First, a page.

While the term “artificial intelligence” may had been first used in 1894, the term “artificial intelligence” was turbo-charged in 1956. Today, AI continues to be popularized and most recently sensationalized. In reality, AI has no human-like intelligence. Its limited machine intelligence is radically different from what we know intelligence to be.
The prevailing myth of AI tells us that AI can – or will in the future – do almost everything. Yet, AI’s incredible success rests on narrow applications like board games It can also predict the next set of sleepwear purchased on Amazon. However, all this gets us not one step closer to general intelligence – an AI system that can do more than play games and sell things.
For the most part, today’s AI is rather successful in applying a simple and rather narrow version of something that might be called functional crypto-intelligence or machine intelligence. Quite apart from this, current AI still benefits from much faster computers compared to previous decades’ and, most importantly, from fast and cheap access – via the Internet – to lots and lots of data.
While AI is great for those kinds of things, overall, however, AI is making only incremental progress towards being more than that. In other words, today’s AI is picking low hanging fruits. Despite AI making quantitative progress – by showing some improvements – it does not however, make much qualitative progress towards human-like intelligence – including, for example, understanding irony, sarcasm, cynicism, inference, and intuition.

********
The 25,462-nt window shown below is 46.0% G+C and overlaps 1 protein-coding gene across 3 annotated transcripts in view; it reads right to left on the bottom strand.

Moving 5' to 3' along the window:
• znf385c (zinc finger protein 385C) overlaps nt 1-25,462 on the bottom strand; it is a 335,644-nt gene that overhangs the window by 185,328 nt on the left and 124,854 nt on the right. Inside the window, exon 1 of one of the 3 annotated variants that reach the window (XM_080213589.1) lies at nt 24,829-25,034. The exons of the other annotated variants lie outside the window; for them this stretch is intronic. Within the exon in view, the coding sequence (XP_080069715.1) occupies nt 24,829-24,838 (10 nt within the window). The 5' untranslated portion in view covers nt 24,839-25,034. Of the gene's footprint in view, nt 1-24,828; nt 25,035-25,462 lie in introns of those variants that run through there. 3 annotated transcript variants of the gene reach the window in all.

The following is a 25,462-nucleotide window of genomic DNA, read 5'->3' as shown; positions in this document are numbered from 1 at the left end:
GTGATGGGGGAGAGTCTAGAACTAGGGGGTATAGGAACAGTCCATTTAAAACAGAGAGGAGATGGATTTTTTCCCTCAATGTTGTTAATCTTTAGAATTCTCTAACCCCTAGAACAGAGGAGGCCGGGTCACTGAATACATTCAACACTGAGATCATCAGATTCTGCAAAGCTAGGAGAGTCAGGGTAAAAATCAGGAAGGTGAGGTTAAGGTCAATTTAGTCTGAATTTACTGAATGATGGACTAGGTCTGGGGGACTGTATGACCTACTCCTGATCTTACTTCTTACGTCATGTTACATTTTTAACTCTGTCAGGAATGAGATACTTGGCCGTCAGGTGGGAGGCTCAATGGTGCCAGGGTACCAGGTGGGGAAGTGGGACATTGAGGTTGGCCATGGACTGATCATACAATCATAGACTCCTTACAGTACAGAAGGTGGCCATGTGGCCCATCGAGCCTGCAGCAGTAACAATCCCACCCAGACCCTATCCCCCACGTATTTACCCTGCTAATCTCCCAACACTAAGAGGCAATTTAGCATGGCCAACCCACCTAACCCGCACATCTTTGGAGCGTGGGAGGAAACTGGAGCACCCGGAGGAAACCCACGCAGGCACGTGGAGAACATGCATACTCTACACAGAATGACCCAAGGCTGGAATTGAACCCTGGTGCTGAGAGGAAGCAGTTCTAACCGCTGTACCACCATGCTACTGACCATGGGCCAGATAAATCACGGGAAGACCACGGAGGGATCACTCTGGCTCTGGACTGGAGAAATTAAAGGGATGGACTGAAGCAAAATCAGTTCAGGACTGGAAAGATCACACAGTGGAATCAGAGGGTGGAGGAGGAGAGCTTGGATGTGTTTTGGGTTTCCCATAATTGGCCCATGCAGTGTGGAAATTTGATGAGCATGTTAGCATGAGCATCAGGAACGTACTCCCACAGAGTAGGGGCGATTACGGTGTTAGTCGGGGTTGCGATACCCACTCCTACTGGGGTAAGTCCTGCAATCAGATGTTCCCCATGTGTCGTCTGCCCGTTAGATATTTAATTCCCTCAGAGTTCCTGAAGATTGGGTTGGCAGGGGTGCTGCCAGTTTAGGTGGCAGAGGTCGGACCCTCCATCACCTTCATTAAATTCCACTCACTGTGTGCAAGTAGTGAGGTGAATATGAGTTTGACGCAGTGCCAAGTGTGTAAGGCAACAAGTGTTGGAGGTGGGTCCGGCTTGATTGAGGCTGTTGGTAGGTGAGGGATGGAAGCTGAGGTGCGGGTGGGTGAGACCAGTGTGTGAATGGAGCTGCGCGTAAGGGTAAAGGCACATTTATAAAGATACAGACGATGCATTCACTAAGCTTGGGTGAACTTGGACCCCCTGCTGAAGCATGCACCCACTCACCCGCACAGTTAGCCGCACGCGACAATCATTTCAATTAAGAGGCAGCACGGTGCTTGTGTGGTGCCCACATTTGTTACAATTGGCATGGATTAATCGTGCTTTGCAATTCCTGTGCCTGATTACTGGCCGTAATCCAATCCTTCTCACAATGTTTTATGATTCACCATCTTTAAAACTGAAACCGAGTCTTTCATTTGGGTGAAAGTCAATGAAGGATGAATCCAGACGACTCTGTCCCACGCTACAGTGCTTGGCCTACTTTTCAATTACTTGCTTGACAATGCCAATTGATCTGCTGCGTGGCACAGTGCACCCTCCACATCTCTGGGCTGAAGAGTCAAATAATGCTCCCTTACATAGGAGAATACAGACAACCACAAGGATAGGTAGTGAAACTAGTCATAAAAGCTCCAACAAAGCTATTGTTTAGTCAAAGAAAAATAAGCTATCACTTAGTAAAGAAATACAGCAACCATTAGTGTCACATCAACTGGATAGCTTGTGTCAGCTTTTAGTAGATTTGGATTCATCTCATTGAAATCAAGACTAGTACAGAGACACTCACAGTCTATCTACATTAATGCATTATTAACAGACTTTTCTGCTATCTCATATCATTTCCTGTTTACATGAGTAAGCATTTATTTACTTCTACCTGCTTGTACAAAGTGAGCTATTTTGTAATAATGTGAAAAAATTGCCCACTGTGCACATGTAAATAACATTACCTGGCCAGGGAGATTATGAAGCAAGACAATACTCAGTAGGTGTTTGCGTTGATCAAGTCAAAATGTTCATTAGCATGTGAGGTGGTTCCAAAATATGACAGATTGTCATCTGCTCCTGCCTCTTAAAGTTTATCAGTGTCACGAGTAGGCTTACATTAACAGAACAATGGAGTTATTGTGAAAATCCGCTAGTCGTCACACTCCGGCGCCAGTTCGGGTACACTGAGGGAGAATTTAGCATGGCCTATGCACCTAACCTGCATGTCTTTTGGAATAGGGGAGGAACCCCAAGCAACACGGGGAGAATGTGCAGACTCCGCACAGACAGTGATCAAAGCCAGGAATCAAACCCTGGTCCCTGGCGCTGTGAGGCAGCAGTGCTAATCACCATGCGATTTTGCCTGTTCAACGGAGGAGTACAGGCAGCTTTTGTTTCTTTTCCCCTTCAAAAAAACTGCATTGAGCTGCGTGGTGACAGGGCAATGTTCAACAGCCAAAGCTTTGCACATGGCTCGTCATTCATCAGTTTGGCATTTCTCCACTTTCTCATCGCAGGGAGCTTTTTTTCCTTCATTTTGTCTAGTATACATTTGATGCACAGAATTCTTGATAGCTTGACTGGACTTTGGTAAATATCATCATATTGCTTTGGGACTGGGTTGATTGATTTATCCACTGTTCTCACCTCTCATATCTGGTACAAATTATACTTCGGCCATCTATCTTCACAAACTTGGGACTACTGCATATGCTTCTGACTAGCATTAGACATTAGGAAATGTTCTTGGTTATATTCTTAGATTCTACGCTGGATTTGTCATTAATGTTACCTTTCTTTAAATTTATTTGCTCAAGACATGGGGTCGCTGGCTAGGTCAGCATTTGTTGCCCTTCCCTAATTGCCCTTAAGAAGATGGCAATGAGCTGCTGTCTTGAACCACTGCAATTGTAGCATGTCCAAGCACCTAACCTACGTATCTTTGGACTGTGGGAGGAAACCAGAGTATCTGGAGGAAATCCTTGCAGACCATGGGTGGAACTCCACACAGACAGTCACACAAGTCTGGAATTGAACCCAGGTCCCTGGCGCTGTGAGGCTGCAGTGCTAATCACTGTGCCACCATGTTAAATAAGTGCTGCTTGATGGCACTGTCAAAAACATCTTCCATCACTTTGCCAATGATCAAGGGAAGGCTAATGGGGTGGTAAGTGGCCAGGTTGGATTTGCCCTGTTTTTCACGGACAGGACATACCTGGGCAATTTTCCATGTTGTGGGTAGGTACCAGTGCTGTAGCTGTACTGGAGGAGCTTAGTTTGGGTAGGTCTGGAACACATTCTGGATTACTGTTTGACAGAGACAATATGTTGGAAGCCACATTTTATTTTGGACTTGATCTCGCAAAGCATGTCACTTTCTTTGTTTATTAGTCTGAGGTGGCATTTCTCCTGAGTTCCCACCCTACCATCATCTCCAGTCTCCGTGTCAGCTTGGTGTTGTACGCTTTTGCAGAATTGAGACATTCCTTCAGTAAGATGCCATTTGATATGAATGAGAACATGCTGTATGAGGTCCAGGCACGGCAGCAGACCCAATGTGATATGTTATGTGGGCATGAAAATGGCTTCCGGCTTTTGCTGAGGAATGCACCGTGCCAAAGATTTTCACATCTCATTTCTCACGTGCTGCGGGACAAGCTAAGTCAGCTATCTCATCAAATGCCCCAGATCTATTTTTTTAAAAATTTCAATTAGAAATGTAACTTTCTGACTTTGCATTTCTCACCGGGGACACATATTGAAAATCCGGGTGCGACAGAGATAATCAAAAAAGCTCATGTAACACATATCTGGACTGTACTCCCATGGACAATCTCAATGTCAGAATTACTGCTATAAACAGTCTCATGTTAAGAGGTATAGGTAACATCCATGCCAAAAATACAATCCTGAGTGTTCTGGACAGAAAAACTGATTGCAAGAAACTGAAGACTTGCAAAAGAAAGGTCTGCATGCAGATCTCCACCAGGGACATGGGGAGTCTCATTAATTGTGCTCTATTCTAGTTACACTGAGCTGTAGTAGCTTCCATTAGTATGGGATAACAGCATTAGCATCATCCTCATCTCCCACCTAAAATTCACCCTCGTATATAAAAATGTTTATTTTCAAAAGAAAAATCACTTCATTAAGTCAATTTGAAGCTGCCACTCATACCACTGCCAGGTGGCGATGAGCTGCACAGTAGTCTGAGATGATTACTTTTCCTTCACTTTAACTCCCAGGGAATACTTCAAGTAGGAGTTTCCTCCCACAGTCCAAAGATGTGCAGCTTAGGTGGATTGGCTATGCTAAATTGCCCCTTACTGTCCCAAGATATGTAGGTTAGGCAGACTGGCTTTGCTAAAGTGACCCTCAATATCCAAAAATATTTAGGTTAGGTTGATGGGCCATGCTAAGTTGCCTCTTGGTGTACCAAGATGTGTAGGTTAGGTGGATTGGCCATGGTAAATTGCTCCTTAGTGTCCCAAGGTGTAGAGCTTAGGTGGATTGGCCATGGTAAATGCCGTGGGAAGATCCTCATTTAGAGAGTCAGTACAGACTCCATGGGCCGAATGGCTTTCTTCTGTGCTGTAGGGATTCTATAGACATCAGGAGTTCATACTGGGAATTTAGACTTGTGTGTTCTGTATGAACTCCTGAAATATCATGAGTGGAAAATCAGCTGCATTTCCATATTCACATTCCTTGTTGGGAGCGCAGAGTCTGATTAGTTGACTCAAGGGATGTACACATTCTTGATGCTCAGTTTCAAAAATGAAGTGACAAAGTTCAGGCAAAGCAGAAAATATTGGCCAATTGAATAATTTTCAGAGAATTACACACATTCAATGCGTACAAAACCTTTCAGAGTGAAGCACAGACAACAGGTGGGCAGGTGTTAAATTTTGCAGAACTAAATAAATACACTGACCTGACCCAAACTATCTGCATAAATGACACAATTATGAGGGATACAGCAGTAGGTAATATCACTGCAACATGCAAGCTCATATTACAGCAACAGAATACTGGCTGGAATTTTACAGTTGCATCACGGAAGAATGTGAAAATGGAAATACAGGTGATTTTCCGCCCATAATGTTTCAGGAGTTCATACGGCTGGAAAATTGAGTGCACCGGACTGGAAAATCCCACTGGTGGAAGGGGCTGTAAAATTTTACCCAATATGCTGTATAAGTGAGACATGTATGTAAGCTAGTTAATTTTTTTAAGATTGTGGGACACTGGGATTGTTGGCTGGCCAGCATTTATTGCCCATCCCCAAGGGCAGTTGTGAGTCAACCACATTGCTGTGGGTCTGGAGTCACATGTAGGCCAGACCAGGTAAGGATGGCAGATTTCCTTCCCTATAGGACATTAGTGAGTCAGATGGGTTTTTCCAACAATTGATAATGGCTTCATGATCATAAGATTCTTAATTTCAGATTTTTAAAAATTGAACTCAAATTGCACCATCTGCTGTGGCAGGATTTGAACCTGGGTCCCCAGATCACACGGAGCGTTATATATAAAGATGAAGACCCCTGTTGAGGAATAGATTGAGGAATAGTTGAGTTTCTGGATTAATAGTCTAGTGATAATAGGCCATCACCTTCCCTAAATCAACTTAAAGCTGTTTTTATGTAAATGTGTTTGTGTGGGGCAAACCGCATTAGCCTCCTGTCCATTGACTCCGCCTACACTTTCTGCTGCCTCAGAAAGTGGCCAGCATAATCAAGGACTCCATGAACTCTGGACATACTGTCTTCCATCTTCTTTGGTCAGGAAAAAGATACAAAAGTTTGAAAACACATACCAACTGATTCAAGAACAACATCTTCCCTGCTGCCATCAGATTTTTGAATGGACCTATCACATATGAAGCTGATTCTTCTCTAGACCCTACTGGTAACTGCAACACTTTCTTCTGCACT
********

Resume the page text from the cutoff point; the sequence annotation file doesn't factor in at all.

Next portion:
In other words, even if AI engineers could program “intuition” into an AI machine, it remains rather doubtful if AI ever can reach the level of human intelligence. In short, your AI-driven home robot will follow your command, get the orange juice out of the fridge, and bring it to me. But it might not “intuitively” check the expiry date of the juice. We do. And worse for AI, we do hundreds of such things every day without even thinking (much) about it.